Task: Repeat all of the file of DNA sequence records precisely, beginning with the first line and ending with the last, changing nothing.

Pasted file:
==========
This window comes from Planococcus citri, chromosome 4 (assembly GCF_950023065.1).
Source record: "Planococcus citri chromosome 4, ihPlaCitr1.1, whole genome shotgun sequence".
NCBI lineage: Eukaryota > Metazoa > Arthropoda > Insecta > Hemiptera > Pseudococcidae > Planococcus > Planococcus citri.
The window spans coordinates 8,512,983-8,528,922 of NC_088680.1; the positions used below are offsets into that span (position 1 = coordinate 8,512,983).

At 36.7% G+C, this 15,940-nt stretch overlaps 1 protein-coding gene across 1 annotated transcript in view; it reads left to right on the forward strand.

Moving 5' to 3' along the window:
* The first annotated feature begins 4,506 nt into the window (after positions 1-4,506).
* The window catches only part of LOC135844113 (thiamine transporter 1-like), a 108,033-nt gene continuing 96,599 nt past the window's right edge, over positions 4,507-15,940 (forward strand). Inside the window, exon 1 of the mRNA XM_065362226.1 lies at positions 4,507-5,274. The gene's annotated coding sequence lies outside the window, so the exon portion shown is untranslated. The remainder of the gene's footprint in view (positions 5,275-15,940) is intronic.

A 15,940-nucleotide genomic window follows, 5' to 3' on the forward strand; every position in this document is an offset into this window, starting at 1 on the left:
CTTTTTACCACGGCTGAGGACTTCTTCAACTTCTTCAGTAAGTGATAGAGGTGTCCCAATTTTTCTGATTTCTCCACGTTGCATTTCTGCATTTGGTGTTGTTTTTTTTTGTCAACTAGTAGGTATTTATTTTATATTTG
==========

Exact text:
This window comes from Planococcus citri, chromosome 4 (assembly GCF_950023065.1).
Source record: "Planococcus citri chromosome 4, ihPlaCitr1.1, whole genome shotgun sequence".
NCBI lineage: Eukaryota > Metazoa > Arthropoda > Insecta > Hemiptera > Pseudococcidae > Planococcus > Planococcus citri.
The window spans coordinates 8,512,983-8,528,922 of NC_088680.1; the positions used below are offsets into that span (position 1 = coordinate 8,512,983).

At 36.7% G+C, this 15,940-nt stretch overlaps 1 protein-coding gene across 1 annotated transcript in view; it reads left to right on the forward strand.

Moving 5' to 3' along the window:
* The first annotated feature begins 4,506 nt into the window (after positions 1-4,506).
* The window catches only part of LOC135844113 (thiamine transporter 1-like), a 108,033-nt gene continuing 96,599 nt past the window's right edge, over positions 4,507-15,940 (forward strand). Inside the window, exon 1 of the mRNA XM_065362226.1 lies at positions 4,507-5,274. The gene's annotated coding sequence lies outside the window, so the exon portion shown is untranslated. The remainder of the gene's footprint in view (positions 5,275-15,940) is intronic.

A 15,940-nucleotide genomic window follows, 5' to 3' on the forward strand; every position in this document is an offset into this window, starting at 1 on the left:
CTTTTTACCACGGCTGAGGACTTCTTCAACTTCTTCAGTAAGTGATAGAGGTGTCCCAATTTTTCTGATTTCTCCACGTTGCATTTCTGCATTTGGTGTTGTTTTTTTTTGTCAACTAGTAGGTATTTATTTTATATTTG